Given the magnitude of the publicity around rhino poaching it is important to remember that this is a crime not isolated to any particular species, but affects much of our other flora and fauna. South Africa’s extensive coastline and marine life, for example, is under threat of exploitation by criminal syndicates.

This has negative consequences for our sustainable use policies – that aim to create and maintain large-scale opportunities for our people to live, work and eat from our oceans: and for our oceans to be conserved for future generations.

Our Marine Rangers are playing a key role in stamping out abalone poaching along our coastlines. In the Bird Island Marine Protected Area (MPA), which forms part of the Addo Elephant National Park, they have managed to successfully manage and effectively eliminate abalone poaching.

They are based on Bird Island, and equipped with a patrol vessel. Together with well-established informer networks, these rangers have managed to achieve an extraordinary feat, as have the rangers here at Marakele.

They have shown that though the task is an immense one, the actions of rangers in the areas in which they work, can in fact clear an area of poaching. They are successes we once again applaud and seek to build upon.

Ladies and Gentlemen,

Next year South Africa will host the 17th Conference of the Parties to the Convention on the International Trade in Endangered Species of Wild Fauna and Flora, or CITES.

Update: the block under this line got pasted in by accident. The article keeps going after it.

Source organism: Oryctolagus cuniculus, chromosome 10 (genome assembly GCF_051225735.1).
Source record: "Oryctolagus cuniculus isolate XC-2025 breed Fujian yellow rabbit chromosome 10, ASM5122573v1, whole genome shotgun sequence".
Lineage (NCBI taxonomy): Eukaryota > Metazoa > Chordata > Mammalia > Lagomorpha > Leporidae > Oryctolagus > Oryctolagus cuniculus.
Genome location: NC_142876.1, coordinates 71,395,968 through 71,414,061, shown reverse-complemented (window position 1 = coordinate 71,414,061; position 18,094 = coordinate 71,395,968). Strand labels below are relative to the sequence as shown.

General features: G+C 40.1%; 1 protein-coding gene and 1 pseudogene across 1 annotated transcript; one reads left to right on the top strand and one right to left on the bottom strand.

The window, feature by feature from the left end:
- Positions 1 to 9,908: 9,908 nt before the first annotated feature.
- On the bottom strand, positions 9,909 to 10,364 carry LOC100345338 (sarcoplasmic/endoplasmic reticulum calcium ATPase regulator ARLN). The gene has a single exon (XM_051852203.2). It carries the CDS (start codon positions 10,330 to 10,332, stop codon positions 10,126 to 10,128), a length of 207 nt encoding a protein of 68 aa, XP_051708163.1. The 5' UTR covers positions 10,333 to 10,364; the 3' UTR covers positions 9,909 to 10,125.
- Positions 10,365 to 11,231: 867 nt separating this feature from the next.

This will provide us with an opportunity to demonstrate not just this country’s conservation successes, but also to promote the sustainable utilisation of our natural resources as an integral part of conservation and economic growth.

South Africa is a country where sustainable utilisation of natural resources is constitutionally protected. For we know that if used responsibly, our natural endowments can aid in resolving our many challenges through job creation, skills development and economic upliftment. Because our national parks aren’t just places of beauty.

They are a major contributor towards community upliftment, a source of employment, and incubators of the next generation of conservationists.

Which is why the Department of Environmental Affairs, through our Environmental Protection and Infrastructure Programme has prioritised funding to our People and Parks programme, as well as to the wildlife economy. An amount of R 877 447 290 for People and Parks and R 130 300 000 with a total of R1 007 747.290 has been budgeted for the next 3 years.

To foster true pride in our natural parks among all our people, we have to make them key to all decision-making; for they are our current and future ambassadors of conservation.

Many of the rangers we celebrate here today did not grow up believing this was career path available to them.

It is a testimony to how far we have come as a country, under the leadership of the African National Congress, that those tasked with protecting and preserving the sweeping vistas of our parks and the pristine coastlines of our MPA’s – are truly representative of all of South Africa!

In conclusion, Ladies and Gentlemen, allow me to once again remind those gathered here today, that our country’s natural splendor – which draws hundreds of thousands of tourists to South Africa every year, is not as beautiful as it is, by chance.

Our forefathers realised that the natural beauty they looked upon back then, like here in Marakele – had to be legally protected to ensure it would be there for future generations.

The work of a ranger is a diverse and complex one. They have and will continue to lead the way for us in conserving our country’s natural wonders.. in tribute to all that they do, let us follow in their footsteps, each and every one of us.
I thank you!

From → rhinos, Wildtrade